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Visiting Bora Bora    


About 160 miles northwest of Tahiti lies one of the most beautiful islands in the world -- romantic, exotic Bora Bora. Bora Bora's most stunning feature is its blue, jewel-toned lagoon and the twin peaks which jut from it, creating changing, gorgeous views throughout the day.

If relaxing on a beach, watching crabs scoot through the sand isn't your thing, there are a variety of water sports, activities and boat trips to take part in on Bora Bora. The snorkeling and scuba diving are very good and you can also take an excursion to feed sharks and sting rays. 

Bora Bora is one of the few places (if not the only) where you can stay in an overwater bungalow. Most bungalows are equipped with glass-topped tables that open, allowing you to feed fish and various other seacreatures right from your room. If you decide to join the fish for a quick swim, you can do so from your personal deck.

The offical language of Bora Bora is French, but by the end of your trip, you'll be saying "mauruuru" -- the polynesian word for 'Thank You.'  

Weather & When to Go

One of the first questions most people ask about Bora Bora is "What will the weather be like when I'm there?".  The Society Islands are a tropical destination so humidity, rain, sunshine and heat are all to be considered.  Bora Bora sits at 16 31S Latitude and 151 45w Longitude with an elevation of ten feet.  Tahiti and her islands have warm tropical year round temperatures.  There are two seasons:  The Summer which is from November through March and Winter which is from April through October.  The average temperature in Summer is about 85 degrees and in the drier Winter the average temperature is about 82 degrees.    Most rainfall is during the Summer months with high humidity...although its been known to be gorgeous in the middle of January!  The best time weatherwise with the least risk of storms is in their Winter months.  The very best part about the weather in Bora Bora is that the water temperature hovers in the low 80's on average.  Historical weather can be found at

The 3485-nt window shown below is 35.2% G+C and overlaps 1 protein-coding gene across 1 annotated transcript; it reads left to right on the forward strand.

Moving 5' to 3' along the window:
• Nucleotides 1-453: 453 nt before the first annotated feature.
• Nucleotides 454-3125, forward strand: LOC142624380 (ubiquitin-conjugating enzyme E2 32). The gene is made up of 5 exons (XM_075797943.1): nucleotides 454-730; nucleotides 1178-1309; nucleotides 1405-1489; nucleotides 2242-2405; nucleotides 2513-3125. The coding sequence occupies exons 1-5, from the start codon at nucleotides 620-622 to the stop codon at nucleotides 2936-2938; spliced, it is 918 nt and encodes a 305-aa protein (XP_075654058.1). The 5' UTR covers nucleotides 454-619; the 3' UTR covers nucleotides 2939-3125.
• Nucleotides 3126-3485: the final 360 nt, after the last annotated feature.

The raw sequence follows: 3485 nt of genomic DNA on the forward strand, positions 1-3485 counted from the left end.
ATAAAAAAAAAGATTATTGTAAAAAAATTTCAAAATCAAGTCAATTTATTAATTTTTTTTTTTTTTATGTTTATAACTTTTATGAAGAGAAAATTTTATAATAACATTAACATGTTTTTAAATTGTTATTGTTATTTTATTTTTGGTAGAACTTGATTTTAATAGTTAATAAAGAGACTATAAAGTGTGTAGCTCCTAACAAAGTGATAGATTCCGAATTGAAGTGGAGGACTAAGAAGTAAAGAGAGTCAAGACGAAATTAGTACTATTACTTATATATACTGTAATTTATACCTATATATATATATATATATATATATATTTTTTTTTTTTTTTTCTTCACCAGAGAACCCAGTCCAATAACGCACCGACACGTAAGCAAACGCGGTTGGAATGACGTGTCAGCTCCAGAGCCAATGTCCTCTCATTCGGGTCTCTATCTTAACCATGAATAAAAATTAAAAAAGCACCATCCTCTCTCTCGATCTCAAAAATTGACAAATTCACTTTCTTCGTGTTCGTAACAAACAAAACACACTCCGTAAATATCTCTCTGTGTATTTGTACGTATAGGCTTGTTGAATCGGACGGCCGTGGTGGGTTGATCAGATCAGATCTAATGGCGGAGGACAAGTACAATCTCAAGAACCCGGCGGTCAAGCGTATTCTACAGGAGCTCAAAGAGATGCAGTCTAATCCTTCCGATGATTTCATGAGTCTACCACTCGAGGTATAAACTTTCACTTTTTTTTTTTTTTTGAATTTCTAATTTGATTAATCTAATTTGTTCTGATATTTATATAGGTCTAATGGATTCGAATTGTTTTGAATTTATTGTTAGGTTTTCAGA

Things to do

Bora Bora is an island paradise.  As such, much of the activities available revolve around the ocean.

Scuba diving or snorkeling - Bora Bora's waters are filled with all sorts of fish, rays, sharks and other sea creatures.  Many tours are available for diving and snorkeling and most hotels have great snorkeling from their own beaches - even from your own room if you get an overwater bungalow, common across French Polynesia.

Sailing - again, many tours are available, whether you are looking for a sporty catamaran ride or a sunset cruise.

Deep sea fishing - many options available.

Parasailing - many major resorts offer this.

Beaches - There are lovely beaches throughout Bora Bora for swimming and relaxing.

4x4 excursions - you can go offroading if you can tear yourself away from the ocean.

Arriving and Departing

The first step in getting to Bora Bora is flying into the capital city of Papeete in Tahiti, via Air Tahiti . Flights from New York City, Boston, and Miami take about 14 hours, from Chicago itís about 13 hours, and just over 8 hours from Los Angeles. From Papeete, you have a few options: Air Tahiti offers five or six flights a day to Bora Bora, or takes passengers by catamaran to the main village of Vaitape to meet pre-arranged hotel transfers or pick up a taxi or rental car. Inter-island ferry transportation is also available, but is far from fast or reliable.

Banks & Money

Currency and Exchange:  The Pacific French Franc (known as XPF) is the currency in French Polynesia.  There are banks at the International airport in Tahiti and on many islands.  ATM machines are on Tahiti and Moorea.  Hotels exchange money but the rate isn't as good as at the bank.  US dollars are accepted at most restaurants, hotels, and larger shops.  A higher rate of exchange is given for travelers cheques than for cash.  If you are going to use your credit cards you should notify the credit card company that you will be out of the country.  If they see unusual activity on your card and can't get a hold of you by telephone they may freeze your card.  Also, some credit card companies charge a fee to convert foreign charges.  Be sure to ask if this is the case on your particular card.  One final note: keep a copy of your credit card number, phone number for the company, and a copy of your passport in a separate place in your luggage.  This could save you hours of frustration if they are lost or stolen. 

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